The Communications Commission of Kenya will now be mandated to control what can be broadcasted and when it can be broadcasted by private television and radio stations and the CCK will be required to receive guidelines from the Minister of State Security on what content they can or not cover.Media experts in Kenya are now worried that this might take Kenya back during the single party system when politicians decide what is news and what is not news. The big threat is also manifested on the stiff penalties proposed for the offences, which includes confiscating the media equipment. This is seen by many as proportionate to the seriousness of the offences.
Media practitioners say that the current breed of politicians who ascended to leadership in 2002 under NARC was helped by the media and rights groups to acquire power. “It is interesting to note that the same politicians are now fighting to kill media freedom,” a practitioner said.
But the government Minister for Communication, Samuel Poghisio, has stated that the government is committed to the freedom of the press and that the government has no intention present or in future to gag the media.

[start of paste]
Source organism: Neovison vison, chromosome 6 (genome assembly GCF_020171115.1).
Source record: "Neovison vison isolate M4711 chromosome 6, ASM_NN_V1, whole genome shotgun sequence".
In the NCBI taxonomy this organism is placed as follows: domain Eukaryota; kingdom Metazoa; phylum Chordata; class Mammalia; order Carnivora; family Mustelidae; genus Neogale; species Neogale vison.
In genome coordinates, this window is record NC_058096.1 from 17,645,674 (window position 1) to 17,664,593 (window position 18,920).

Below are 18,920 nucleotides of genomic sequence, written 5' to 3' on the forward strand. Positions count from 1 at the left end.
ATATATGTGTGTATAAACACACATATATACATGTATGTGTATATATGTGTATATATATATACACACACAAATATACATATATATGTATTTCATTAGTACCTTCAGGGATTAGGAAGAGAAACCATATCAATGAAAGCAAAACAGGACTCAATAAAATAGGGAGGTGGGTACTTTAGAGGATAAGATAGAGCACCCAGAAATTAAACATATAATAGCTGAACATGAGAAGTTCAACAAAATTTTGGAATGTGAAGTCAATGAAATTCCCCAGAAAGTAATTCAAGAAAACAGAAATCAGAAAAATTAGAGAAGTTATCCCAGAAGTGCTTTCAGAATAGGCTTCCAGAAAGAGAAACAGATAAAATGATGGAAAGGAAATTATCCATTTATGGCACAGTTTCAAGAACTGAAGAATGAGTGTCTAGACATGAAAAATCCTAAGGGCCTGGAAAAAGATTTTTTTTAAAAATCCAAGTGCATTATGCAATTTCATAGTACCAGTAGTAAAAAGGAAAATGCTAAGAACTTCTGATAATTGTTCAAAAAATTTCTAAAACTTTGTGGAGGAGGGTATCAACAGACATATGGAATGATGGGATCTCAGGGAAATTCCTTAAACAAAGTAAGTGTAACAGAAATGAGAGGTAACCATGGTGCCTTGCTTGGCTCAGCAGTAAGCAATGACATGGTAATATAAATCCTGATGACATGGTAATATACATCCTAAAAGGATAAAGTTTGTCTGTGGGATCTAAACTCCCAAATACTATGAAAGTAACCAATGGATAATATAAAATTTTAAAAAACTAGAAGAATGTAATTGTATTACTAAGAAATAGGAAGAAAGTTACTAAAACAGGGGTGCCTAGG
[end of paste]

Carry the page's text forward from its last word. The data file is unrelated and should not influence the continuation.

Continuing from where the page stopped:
Media practitioners in Kenya are now very worried that the interpretation of the bill by future governments could differ and this will be the start of dictatorship in a country viewed by many as role model in Eastern Africa.
The country has questionable record of respecting civil liberties at personal and at media levels. A Government Minister recently told a press conference that if you rattle snake you face it. That was after an invasion in a leading media house in Kenya in which damages worth millions of shillings were recorded.
Should President Kibaki sign the bill to become a Kenyan law then the current members of parliament will regret for years having passed it in Parliament. The bill which appeared as an amendment to the already existing Kenya communications act 1998 is totally changed and can only be termed as a new law.
General opinion making rounds has it that Kenyans will only be happy if the president sends the Bill back to Parliament for redrafting so that a new ICT Bill is crafted and debated and the issues of broadcasting omitted in totality.